There is a famous, but likely apocryphal story about James Joyce. The way the story goes, a friend asked how his writing was coming. Joyce, who was famous for his agonizing over the right word, replied that he was struggling, having only written 7 words that day.
The friend, trying to be upbeat, said, ‘Well, that’s not bad – especially for you!”
To this, Joyce sighed, and said, “I guess not – but I’m also not sure what order they go in.”
I never have trouble with words. But sometimes, I’m not sure what order they go in.
The other day, I was on a Zoom meeting with other organizers from around the state. They were talking about ways we can shape our messaging to be more effective in bringing people into the fold, and they highlighted some copy I had written for a website as an especially good example of what we were striving for.
Another organizer pointed out that I had authored it, and then said, “Hugh is good with words.”
I am, it’s true. I’m good with words. I think it’s because I respect them so much.
Words are sacred things – they allow us to pass on wisdom, to share culture and history, to give meaning and shape to our collective experience. Imagine if each generation had to invent fire, or the wheel, or paper for itself. Our words make civilization possible.
And so I take the words seriously. In the Abrahamic traditions, there is this idea that the Universe was created by words being spoken into the void by the Creator, where nothing existed but chaos until the words gave it shape and order.
But, as I said, sometimes I’m not sure what to say. Sometimes, I don’t have words.
Like when I went through a spell about five years ago when I lost six people that winter to drug overdoses. The streets were filled with laced heroin, and it was killing people left and right. You watch people who had struggled to get and stay clean have a relapse – which happens – but this time, the relapse was fatal.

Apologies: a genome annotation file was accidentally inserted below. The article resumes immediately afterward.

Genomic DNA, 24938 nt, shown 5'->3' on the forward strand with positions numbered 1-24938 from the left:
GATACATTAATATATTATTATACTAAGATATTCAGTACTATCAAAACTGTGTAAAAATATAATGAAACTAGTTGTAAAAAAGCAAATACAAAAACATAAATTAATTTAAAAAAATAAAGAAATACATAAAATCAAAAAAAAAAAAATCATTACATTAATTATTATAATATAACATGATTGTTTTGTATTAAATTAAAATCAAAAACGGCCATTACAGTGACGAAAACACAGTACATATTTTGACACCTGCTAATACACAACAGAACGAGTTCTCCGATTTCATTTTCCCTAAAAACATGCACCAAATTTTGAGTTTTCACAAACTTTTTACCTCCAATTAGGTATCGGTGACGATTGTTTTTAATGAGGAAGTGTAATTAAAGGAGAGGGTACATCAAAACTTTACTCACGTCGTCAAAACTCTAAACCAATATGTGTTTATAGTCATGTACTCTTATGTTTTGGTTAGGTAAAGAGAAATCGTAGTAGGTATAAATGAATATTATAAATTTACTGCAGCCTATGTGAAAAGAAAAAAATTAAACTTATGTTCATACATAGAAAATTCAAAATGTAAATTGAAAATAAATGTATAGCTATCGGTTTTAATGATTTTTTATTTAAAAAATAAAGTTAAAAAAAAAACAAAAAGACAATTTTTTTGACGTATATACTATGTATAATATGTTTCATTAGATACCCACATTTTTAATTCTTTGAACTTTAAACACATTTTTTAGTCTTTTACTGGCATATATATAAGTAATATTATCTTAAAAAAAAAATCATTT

Or the couple who had struggled for years and years to get pregnant, who had a perfect pregnancy, and who lost their baby 48 hours before their due date. I don’t know what you say about that.
Or the time my friend Nancy had struggled to get clean after a life of sex work and drug use and then did, only to have a brain aneurysm and die. Or my friend Jimmy, who fought for a decade to get housing, and did, and got hit by a car the day before we were to help him move in.
Sometimes, there are no words that make sense.
Or when you see that a million people have died in the US from a massive, two-year-long pandemic, and yet we don’t have the political will to have healthcare that works.
But I still believe in the power of words.
In 2020, my Dad died from COVID, and I’ve written a lot about it. But nearly 1 million people have died from COVID in the US over the last two years. My dad’s death, while tragic, isn’t unique. It’s devastatingly common. Almost pedestrian at this point.
Because those million deaths represent many millions of people, like me, who are impacted by those deaths. Everything I felt – millions of people have felt those emotions over the last few years.
On one hand, it would be easy to say that I don’t have anything special to add to this conversation. How conceited must I be to believe that any words I can come up with would have any impact on anyone?
But I don’t think that. I don’t think I’m special.
But I also believe that we don’t do a good job in our culture of talking about things that scare us, that frustrate us, that hurt us. I think we are all a little broken, a little damaged, and that we all spend a lot of time trying to pretend that we’re not. And so we are carrying a heavy facade around with us because we are afraid to use our words to talk about the ways in which we are broken, lest we admit our imperfections to others, who are also imperfect, and also trying to hide it.
And I believe that, as Fred Rogers said, anything human is mentionable, and anything we can mention can be made more manageable and that by talking about things, they seem smaller and less scary.
But to get there, we have to use our words.